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Surely You Must Have Known

Are your powers of premonition pretty lousy? Me too. I have no idea who is going to win the election or what the stock market is going to do next quarter.

But when it comes to infidelity, you would’ve thought that everyone is clairvoyant and that particular super power skipped you. Because after you discover your spouse was cheating on you, there will be folks out there shaking their heads saying: surely you “must have known.”

One of the worst things about being cheated on is others’ wrongheaded notion that somehow you were in on the deal. That you knowingly turned a blind eye. Perhaps you and your cheating spouse had an “arrangement,” wink, wink, nudge, nudge.  The unspoken assumption is that you kind of deserve infidelity for being such an oblivious idiot.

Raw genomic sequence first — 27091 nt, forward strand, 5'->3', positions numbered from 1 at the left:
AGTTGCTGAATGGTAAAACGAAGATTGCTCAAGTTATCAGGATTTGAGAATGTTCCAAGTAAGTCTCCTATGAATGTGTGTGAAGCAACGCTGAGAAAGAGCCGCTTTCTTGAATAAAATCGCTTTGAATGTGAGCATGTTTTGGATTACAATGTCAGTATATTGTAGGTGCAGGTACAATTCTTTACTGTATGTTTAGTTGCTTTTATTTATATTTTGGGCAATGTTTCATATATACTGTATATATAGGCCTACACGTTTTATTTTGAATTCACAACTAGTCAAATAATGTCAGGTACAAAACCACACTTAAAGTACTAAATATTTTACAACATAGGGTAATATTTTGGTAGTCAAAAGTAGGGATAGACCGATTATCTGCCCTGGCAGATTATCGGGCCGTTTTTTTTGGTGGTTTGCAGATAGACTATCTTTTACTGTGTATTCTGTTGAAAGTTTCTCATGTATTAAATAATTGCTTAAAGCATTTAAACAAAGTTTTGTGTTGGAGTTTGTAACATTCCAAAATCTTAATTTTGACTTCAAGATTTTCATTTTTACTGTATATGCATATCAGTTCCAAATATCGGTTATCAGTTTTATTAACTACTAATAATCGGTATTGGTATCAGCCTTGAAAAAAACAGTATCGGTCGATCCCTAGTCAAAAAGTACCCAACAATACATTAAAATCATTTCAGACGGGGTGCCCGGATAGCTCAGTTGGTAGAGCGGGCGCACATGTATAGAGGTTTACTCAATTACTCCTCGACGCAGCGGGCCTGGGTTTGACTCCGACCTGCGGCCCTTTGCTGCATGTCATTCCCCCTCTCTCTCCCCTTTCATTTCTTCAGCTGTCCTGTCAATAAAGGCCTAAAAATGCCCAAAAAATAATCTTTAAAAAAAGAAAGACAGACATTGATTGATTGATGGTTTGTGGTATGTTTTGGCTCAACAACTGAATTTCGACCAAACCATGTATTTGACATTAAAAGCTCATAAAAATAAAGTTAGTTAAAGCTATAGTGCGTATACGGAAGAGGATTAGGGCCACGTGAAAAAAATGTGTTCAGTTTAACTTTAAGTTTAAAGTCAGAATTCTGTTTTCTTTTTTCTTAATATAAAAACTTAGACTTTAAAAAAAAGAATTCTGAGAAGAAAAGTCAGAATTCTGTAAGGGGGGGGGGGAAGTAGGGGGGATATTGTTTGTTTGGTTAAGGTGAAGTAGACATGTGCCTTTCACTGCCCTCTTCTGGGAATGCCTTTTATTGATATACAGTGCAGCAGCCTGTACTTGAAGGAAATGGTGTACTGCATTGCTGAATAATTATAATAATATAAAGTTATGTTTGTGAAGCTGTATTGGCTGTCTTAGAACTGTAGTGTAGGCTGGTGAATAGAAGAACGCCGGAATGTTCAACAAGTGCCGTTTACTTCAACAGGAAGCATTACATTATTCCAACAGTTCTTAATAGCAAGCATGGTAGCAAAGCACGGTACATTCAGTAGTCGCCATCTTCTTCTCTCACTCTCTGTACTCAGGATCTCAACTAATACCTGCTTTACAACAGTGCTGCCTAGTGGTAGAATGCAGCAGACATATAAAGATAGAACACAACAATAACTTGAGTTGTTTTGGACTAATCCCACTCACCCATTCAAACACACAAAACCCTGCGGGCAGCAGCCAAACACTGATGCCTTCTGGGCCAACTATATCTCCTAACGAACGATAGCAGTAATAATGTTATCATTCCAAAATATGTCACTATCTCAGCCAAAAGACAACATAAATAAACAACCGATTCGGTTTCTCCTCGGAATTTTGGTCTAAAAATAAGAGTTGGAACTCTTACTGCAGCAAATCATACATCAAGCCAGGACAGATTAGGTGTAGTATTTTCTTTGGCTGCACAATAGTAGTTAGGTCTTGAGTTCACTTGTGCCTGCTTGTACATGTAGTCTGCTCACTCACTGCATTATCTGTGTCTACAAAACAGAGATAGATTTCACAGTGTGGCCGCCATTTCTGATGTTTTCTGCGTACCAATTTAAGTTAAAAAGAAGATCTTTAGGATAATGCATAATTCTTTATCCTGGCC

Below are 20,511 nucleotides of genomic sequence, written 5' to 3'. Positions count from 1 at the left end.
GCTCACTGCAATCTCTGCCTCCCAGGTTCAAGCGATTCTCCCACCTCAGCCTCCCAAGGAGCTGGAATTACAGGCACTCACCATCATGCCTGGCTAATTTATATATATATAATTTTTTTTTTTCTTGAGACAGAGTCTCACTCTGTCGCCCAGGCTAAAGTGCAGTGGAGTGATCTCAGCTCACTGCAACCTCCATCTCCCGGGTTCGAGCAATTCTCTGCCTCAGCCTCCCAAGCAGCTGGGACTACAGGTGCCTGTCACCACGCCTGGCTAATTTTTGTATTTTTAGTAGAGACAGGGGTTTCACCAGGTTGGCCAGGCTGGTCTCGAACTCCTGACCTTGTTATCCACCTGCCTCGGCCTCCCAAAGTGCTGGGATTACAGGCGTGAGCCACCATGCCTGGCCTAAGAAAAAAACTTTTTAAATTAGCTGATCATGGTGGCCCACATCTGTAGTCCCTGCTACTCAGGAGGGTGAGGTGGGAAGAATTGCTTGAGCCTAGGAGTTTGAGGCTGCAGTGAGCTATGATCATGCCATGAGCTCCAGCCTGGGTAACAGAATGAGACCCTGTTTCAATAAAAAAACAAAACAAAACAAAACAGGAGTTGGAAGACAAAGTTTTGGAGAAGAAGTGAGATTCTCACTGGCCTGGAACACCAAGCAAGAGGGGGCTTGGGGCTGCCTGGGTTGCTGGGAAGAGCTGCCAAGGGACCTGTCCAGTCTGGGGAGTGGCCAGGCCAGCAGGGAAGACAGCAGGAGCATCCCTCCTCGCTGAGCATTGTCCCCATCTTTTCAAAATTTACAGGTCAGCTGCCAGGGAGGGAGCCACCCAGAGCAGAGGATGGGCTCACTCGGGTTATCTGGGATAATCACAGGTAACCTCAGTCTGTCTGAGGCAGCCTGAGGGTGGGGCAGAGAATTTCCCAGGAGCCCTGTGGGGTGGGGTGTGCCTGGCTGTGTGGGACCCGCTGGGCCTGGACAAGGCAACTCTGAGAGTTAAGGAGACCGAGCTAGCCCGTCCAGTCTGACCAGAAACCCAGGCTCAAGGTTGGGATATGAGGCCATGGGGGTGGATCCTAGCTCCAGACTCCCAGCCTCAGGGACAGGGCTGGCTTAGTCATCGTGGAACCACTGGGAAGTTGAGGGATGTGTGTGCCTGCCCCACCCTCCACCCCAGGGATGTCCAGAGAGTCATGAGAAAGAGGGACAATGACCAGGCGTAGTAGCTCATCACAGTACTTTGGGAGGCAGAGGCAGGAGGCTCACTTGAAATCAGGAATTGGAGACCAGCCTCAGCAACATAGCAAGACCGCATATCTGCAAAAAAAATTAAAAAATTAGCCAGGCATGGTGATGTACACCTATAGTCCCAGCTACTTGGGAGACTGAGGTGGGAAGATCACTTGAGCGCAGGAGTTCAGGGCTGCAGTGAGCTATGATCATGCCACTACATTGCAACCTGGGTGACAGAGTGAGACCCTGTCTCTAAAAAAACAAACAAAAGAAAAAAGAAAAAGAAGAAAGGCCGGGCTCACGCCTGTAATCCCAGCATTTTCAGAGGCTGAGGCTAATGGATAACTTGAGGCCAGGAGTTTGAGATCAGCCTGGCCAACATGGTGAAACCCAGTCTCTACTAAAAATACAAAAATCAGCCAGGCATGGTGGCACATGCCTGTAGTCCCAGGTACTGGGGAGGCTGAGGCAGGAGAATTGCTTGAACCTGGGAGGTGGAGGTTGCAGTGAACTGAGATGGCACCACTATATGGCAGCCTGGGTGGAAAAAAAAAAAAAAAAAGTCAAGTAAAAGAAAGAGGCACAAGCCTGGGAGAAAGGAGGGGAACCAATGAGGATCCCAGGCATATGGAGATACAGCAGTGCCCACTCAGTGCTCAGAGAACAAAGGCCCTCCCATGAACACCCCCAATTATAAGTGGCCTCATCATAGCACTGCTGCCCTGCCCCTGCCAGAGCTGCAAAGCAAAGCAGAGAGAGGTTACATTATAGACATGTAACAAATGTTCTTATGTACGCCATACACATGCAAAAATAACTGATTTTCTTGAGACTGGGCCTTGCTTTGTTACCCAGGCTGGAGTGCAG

Of course this is a way for the smug to distance themselves from the pain and humiliation of betrayal. Just like some folks think cancer and other sorts of misfortune are contagious, it’s easier to think we have control over Bad Things That Happen. It must be because you failed (unlike me). Blaming the victim is a nice little voodoo smug people do to protect themselves from the scary uncertainty that they too could be played.

Perhaps you were smug once too, safe in the knowledge that infidelity would never happen to you.

I know I was. I thought cheating is what happened when you had a sexless marriage, or let yourself go, or married some obvious Lothario. (The Lothario of my imagination being some cross between Austin Powers and a skeevy sales and marketing rep.) My  husband loved me! My husband pursued me! My husband and I had sex! I was safe.

Insomuch as I thought of infidelity at all, I thought it happened to Other People. People with either really, sad pathetic marriages, (see sexless and ugly above) or glamorous Bohemian people who were swept up torrid affairs, helpless against the inevitability of their fated love. Solid, dull Midwesterners don’t do drama, I thought. I was immune.